The dilemma is that governments and the people are at loggerheads about where tsunami-displaced families will rebuild their homes. Most of these fishing families want to go back to the oceanfront to rebuild their homes. But the governments want to create protective setbacks ... setbacks that will prevent families from rebuilding on their original home sites.

The proposed setbacks vary by locality, from 200 meters to 500 meters. If the oceanfront setbacks are created, they will move fishing families inland where generations after generations of fishing skills will be useless.

The arguments on both sides are compelling ... so it's not easy to point a finger of blame at either side. The governments say that another tsunami could put people at risk again if they rebuild where their houses once stood. It's difficult to counter that argument. It's possible that another tsunami could strike in the same place once again taking with it life and property.

But most displaced villagers point out that tsunamis such as the one of December 26 haven't happened in 100 years and they are suspicious that the land will be used for beachfront development. They want to return to the places where their homes once stood and rebuild.


 Image of Ramesh, his mother and his siblings outside of their temporary housing unit
Ramesh, in the black T-shirt, his mother and siblings have lived in temporary housing for eight months.

They want village life back as it was.


Even with the hardship of rebuilding their lives, even with the struggle of having to overcome the grief of losing family members, they feel that if they could rebuild on their original home sites, at least they would be home again.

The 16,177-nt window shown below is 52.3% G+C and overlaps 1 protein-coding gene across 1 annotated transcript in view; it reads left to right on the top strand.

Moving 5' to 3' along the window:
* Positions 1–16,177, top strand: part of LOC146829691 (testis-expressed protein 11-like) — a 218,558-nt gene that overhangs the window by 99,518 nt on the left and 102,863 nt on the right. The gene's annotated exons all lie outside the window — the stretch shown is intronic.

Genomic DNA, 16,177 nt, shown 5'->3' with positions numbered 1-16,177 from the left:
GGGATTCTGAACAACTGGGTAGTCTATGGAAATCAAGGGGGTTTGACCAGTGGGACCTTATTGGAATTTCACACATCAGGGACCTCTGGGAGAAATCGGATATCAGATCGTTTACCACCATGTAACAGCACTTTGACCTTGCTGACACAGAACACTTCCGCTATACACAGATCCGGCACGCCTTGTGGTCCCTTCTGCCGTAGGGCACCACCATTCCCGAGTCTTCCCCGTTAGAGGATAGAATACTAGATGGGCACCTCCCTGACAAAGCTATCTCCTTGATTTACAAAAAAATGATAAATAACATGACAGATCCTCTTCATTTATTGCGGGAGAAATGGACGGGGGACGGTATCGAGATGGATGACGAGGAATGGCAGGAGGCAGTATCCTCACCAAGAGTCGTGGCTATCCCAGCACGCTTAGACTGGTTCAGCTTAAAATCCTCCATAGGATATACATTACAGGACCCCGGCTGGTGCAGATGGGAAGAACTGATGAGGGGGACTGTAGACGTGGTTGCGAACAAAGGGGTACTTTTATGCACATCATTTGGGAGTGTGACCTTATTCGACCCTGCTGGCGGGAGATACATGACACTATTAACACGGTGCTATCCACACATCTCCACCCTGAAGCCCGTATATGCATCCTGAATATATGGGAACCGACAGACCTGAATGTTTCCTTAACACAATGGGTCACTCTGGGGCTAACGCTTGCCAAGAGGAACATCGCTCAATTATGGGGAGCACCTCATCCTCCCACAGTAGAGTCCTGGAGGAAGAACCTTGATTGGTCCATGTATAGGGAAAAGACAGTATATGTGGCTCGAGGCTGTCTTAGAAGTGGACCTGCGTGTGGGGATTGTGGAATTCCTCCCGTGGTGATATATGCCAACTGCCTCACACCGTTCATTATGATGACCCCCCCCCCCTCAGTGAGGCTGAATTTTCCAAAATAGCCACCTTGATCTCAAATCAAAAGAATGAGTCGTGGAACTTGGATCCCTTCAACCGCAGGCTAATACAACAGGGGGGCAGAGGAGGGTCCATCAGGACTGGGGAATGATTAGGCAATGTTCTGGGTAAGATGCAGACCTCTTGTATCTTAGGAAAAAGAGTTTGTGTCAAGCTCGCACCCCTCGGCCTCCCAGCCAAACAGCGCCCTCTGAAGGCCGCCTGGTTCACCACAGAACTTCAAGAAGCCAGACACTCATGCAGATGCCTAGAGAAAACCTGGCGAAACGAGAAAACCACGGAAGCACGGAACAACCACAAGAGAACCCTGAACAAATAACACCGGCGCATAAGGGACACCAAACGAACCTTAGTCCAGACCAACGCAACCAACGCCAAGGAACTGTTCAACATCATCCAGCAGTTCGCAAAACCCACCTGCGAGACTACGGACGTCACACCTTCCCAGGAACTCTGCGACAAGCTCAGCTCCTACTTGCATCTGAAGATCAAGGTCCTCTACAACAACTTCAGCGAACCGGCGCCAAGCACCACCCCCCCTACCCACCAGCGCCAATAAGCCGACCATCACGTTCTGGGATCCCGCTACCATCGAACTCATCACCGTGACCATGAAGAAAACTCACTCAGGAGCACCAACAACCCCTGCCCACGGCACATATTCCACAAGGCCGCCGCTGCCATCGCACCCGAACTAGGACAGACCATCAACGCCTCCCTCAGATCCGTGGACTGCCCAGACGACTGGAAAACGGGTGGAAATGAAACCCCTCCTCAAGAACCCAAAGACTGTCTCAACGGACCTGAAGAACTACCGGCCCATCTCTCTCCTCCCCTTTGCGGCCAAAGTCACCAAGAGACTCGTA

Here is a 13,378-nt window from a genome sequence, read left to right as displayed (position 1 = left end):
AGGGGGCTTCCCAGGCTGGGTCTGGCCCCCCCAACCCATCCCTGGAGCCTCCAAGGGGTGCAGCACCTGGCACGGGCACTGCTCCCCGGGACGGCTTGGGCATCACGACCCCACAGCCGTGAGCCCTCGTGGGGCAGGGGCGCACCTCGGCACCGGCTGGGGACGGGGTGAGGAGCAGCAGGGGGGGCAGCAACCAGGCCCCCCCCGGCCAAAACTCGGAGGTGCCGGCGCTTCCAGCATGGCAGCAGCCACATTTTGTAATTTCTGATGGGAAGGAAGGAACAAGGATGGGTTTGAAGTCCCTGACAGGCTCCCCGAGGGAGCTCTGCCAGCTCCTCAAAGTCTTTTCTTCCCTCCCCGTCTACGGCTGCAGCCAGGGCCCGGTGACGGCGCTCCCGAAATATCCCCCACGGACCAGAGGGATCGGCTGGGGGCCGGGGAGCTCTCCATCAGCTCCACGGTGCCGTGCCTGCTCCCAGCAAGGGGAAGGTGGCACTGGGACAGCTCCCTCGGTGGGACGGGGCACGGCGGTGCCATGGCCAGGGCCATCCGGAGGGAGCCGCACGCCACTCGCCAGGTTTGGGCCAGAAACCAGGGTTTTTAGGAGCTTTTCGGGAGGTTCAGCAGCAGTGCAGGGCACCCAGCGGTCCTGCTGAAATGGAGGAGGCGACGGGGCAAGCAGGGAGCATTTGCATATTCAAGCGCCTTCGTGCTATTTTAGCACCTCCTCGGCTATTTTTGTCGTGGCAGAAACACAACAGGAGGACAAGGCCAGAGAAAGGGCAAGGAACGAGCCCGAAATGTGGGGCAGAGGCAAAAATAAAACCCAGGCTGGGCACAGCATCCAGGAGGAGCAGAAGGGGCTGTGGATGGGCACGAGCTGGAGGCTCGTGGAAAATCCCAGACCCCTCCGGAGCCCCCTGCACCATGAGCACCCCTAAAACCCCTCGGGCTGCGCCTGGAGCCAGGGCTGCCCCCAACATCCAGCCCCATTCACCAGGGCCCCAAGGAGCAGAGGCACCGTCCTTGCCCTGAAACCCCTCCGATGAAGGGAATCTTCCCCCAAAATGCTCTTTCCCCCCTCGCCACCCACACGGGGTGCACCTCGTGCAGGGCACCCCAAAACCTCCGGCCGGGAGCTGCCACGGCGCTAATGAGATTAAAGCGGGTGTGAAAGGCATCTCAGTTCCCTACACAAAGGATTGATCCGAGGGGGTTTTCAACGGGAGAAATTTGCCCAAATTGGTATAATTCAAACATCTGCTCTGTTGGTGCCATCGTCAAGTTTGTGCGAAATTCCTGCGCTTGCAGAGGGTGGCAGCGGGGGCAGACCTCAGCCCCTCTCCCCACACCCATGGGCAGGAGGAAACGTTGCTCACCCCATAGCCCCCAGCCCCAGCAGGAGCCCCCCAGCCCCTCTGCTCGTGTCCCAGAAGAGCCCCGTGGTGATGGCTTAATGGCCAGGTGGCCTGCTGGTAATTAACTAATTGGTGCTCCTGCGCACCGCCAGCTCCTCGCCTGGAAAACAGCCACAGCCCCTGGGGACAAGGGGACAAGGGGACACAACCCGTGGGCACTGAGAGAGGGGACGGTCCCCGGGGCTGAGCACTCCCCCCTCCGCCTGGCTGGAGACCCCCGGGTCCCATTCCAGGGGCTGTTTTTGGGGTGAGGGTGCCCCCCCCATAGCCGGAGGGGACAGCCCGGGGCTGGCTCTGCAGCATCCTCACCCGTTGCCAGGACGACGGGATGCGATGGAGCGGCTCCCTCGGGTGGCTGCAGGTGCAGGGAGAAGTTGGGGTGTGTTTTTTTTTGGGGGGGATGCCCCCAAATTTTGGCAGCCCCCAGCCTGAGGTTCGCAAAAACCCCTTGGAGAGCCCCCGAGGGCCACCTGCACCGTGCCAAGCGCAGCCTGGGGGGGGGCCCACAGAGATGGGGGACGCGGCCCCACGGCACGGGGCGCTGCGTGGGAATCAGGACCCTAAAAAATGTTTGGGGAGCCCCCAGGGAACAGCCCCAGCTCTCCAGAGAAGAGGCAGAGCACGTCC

For Ramesh, moving inland would mean the end of his ability to fish and earn money for his family. The catamarans are heavy. They must be near the water so that they can be launched each day. Even then, the men of the village get together to take the catamarans and the fiberglass boats to the water. In the oceanfront communities of India and the other tsunami devastated countries, there are no boat ramps, no cars, trucks or trailers to do this work. It's all manpower.

When the tsunami struck on December 26, Ramesh saw what he first thought was just a big wave ... but then, as he saw it taking houses and people when it topped 50 foot high palm trees, he realized it would hit his house even though his house was 200 meters (about 215 yards) from the ocean. He became instinctively afraid. He and his family ran for their lives and they made it.

Now he wonders if this is a life that was worth running for ... as life in a tin box stretches into its eighth month with no end in sight.

"We are getting sick. No one my age is living there. I need to live near the ocean and my catamaran. His mother, Muthammah, remembers the small four-room house where her family was happy. "We had a kitchen, a bedroom, a hall and a sitting room. This is too hard," she says as she tries to prepare lunch, sitting on the floor cooking over the equivalent of a small gas camp stove.


 Image of Ramesh's sister cooking for her mother and siblings
Ramesh's sister uses a crude kitchen to cook for her mother and siblings.

Ramesh is worried about whether he and his brother will be able to make a living for his family ... whether they will be able to earn a dowry for his oldest teenage sister and the others when their time comes to marry ... whether he will ever be able to rejoin the fishing community he lived in and loved for 19 years ... whether he will be able to have a family in the fishing community where his family has lived for generations...whether his life will ever resemble what it once was.


The answers to these questions are unknown and the displaced seem to remain invisible in lands were rebuilding is happening everywhere and for everyone but the displaced ... and where the word, temporary, is fast losing its meaning.